But that when you may find it for your interest to sell any parts of your lands, the United States must be present by their Agent, and will by your security that you shall not be defrauded in the Bargain you may make.
It will, however, be important, before you make any further sales of your land, that you should determine among yourselves, who are the persons among you that shall give sure conveyances thereof as shall be binding upon your nation, and forever preclude all disputes relative to the validity of the sale.3
That besides the before mentioned security for your land, you will perceive by the law of Congress, for regulating trade and intercourse with the Indian-tribes, the fatherly care the United States intend to take of the Indians. For the particular meaning of this law, I refer you to the explanations given thereof by Colonel Pickering at Tioga, which with the law, are herewith delivered to you.
You have said in your Speech that the game is going away from you, and that you thought it the design of the great spirit, that you should till the ground. But before you speak upon this subject, you want to know whether the United States meant to leave you any land to till?
You know now that all the lands secured to you by the treaty of Fort Stanwix, expecting such parts as you may since have fairly sold are your’s, and that only your own Acts can convey them away—speak therefore your wishes on the subject of tilling the ground. The United States will be happy to afford you every assistance in the only business which will add to your numbers and happiness.
The murders that have been committed upon some of your people, by the bad white men, I sincerely lament and reprobate—and I earnestly hope that the real murderers will be secured and punished as they deserve. This business has been sufficiently explained to you here by the Governor of Pennsylvania, and by Colonel Pickering on behalf of the United States, at Tioga.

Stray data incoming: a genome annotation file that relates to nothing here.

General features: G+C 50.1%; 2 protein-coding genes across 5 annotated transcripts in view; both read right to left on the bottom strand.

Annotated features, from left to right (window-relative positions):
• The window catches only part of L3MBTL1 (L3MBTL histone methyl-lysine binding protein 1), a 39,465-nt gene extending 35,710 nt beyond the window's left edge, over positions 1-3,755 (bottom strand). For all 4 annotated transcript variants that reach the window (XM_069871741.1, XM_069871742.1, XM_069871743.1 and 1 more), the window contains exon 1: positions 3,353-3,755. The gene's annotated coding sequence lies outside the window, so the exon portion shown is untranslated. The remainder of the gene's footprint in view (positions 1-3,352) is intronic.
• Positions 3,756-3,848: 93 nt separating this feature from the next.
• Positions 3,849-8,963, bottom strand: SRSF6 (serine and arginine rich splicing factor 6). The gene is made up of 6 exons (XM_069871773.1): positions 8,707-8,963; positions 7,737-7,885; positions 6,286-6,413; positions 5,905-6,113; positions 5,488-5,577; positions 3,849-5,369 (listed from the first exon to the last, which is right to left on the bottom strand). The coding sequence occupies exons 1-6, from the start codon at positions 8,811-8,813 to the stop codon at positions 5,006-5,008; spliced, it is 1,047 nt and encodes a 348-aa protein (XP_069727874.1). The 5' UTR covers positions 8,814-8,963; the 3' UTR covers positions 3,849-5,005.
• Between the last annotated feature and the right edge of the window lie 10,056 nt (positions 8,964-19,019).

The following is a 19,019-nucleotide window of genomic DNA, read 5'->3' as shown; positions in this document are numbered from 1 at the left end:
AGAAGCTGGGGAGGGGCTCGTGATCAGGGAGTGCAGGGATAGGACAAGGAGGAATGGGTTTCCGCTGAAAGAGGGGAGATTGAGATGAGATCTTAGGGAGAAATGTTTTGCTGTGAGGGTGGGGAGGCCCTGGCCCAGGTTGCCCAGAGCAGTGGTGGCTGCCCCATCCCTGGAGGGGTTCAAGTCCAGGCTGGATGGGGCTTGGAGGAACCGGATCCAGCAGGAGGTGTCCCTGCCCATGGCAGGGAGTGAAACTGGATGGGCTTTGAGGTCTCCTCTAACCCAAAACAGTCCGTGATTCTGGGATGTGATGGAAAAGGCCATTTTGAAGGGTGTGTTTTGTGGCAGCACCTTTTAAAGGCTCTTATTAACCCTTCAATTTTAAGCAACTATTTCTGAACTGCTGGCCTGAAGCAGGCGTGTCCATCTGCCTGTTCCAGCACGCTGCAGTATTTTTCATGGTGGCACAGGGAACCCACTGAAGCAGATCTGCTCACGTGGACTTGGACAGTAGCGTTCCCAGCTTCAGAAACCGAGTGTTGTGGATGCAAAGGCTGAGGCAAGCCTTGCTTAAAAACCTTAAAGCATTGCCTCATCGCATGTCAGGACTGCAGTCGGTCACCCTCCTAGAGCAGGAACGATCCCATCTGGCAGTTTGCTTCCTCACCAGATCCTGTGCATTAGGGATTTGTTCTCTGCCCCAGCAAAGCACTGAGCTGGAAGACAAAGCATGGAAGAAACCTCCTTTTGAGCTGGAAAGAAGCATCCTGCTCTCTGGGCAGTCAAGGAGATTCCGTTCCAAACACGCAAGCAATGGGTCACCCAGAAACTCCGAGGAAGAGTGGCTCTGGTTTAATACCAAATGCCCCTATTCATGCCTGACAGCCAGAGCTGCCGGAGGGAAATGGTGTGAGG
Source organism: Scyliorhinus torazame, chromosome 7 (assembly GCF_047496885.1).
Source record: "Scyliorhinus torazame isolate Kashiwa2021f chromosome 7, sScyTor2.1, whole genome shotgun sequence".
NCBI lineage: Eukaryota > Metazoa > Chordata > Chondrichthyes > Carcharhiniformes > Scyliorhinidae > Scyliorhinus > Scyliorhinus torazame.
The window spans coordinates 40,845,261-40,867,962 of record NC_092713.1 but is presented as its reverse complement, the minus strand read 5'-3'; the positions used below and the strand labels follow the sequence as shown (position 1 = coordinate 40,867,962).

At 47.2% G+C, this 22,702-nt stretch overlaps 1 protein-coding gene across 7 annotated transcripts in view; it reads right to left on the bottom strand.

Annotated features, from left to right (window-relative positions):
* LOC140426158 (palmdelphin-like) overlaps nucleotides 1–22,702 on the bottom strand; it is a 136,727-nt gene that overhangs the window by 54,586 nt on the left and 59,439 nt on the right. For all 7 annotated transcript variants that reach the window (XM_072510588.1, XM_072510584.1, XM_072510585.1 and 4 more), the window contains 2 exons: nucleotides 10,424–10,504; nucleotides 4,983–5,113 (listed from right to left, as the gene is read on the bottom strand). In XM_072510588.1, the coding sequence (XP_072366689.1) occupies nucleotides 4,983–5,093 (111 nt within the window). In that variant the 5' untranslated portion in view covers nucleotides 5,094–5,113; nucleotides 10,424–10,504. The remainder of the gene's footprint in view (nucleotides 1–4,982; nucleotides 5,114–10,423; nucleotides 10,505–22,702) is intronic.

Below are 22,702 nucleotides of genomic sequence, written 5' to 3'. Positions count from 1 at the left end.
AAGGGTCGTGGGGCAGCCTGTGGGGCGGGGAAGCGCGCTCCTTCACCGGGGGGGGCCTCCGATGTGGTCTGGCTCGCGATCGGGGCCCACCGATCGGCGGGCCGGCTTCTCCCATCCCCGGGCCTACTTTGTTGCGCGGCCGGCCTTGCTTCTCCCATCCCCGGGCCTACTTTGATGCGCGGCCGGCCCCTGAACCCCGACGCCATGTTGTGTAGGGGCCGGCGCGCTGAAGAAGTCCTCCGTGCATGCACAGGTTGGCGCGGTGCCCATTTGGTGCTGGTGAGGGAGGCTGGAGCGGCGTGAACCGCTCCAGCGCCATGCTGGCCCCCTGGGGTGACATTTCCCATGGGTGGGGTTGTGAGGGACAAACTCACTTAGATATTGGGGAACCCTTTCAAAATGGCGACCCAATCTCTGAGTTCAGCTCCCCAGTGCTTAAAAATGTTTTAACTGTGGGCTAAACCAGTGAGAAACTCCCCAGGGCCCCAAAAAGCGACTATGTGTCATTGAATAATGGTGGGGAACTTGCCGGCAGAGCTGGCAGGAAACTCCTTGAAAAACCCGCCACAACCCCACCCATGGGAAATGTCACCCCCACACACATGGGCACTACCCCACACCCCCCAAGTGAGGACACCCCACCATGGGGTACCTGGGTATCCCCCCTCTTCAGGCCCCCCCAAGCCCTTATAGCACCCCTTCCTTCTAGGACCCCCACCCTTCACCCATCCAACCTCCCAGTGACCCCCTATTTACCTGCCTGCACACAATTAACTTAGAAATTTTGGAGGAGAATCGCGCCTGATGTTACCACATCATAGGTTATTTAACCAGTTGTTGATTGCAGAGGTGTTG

The Senekas may be assured, that the rewards offered for apprehending the murderers, will be continued until they are secured for trial, and that when they shall be apprehended, that they will be tried and punished as if they had killed Whitemen.4
Having answered the most material parts of your speech, I shall inform you, that some bad Indians, and the outcast of several tribes who reside at the Miamee Village, have long continued their murders and depredations upon the frontiers laying along the Ohio. That they have not only refused to listen to my voice inviting them to peace, but that upon receiving it, they renewed their incursions and murders with greater violence than ever. I have therefore been obliged to strike those bad people, in order to make them sensible of their madness. I sincerely hope they will harken to reason, and not require to be further chastised. The United States desire to be the friends of the Indians, upon terms of justice & humanity—But they will not suffer the depredations of the bad people to go unpunished.
My desire is that you would caution all the Senekas and six nations to prevent their rash young men from joining the Miamee Indians. For the United States cannot distinguish the tribes to which bad Indians belong, and every tribe must take care of their own people.